What this means for 2013 Gift and Estate Tax Exemptions
Now that the dust has settled and the 2012 American Taxpayer Relief Act has passed, we are in a holding pattern. The act permanently extended the Bush-era tax cuts for most taxpayers, revised tax rates on ordinary and capital gain income for high-income taxpayers and modified the estate and gift tax exemptions. There is still a lot of conflict in Washington D.C., so there may be more changes on the horizon.
With all the uncertainty of the estate exemption amount, many legal and accounting professionals were burning the midnight oil at the end of December, assisting clients in gifting-related issues in case the exemption was reduced in 2013. Fortunately, the estate and gift tax exemptions were maintained and will continue to increase with an inflation adjustment.
The 2013 annual gift tax exclusion is $14,000 per recipient. The 2013 lifetime gift tax exemption is $5,250,000 per person. For many years, the gift tax exemption was less than the estate tax exemption. The new law permanently unified the exemptions to be the same amount. As a result, the 2013 estate tax exemption is $5,250,000— allowing taxpayers to pass on that amount of assets (through gifting or inheritance) without incurring estate or gift tax.
For 2013 only, taxpayers age 70••• or older can make tax-free distributions to a charity directly from an Individual Retirement Account (IRA) of up to $100,000. These distributions aren’t subject to the charitable contribution percentage limits, since they are neither included in gross income nor claimed as a deduction on the taxpayer’s return. Taxpayers with significant medical expenses may get up to $7,500 of additional medical deductions if $100,000 is distributed from an IRA due to the reduction of the adjusted gross income.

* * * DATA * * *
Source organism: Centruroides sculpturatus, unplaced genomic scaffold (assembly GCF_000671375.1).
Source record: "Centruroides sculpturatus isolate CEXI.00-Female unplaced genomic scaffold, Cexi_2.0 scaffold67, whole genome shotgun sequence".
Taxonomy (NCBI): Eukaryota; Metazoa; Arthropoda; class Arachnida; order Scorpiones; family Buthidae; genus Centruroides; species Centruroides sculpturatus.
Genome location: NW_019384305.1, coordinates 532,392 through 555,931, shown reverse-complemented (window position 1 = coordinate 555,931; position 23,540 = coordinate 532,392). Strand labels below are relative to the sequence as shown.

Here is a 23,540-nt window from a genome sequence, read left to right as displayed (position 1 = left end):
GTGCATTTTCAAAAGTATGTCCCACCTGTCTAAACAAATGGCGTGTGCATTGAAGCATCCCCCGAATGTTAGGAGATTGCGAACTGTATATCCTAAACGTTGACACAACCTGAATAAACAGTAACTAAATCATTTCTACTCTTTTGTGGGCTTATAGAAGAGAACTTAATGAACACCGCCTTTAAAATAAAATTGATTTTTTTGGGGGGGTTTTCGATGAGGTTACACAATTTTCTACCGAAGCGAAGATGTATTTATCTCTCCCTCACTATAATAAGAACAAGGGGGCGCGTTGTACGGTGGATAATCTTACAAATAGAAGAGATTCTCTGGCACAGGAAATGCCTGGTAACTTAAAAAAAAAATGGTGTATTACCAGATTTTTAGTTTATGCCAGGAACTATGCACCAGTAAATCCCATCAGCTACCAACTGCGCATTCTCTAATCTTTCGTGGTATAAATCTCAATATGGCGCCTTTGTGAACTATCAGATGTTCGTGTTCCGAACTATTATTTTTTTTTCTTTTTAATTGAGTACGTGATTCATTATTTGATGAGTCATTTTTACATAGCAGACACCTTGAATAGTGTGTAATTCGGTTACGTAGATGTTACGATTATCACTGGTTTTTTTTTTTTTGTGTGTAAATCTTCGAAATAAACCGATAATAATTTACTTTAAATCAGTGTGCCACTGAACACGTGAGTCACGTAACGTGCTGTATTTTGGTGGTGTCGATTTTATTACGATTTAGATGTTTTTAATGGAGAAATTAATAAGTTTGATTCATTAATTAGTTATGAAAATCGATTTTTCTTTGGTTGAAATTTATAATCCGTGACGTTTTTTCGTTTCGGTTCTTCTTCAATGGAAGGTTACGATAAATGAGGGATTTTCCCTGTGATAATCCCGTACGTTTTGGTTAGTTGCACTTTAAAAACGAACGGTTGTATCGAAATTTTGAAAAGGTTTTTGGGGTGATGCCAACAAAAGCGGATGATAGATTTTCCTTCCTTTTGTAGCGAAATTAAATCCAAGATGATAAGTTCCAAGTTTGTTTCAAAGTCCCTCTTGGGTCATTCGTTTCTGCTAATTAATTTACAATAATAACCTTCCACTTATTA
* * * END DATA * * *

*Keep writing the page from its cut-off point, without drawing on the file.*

Since the 2013 federal and California tax rates have increased significantly for high-income taxpayers, charitable planning should be seriously considered. A $100,000 contribution in 2013 could generate additional tax savings of approximately $4,600 more than a 2012 charitable contribution for taxpayers in the highest tax brackets.
Various changes have been made to itemized deductions and exemption phase-outs. In addition, some tax credits are permanently extended, and the limitations have been adjusted so more taxpayers will be eligible for them.
These tax savings are based on general examples. Consult your tax professional for advice on the tax consequences of your personal situation and on the other tax changes.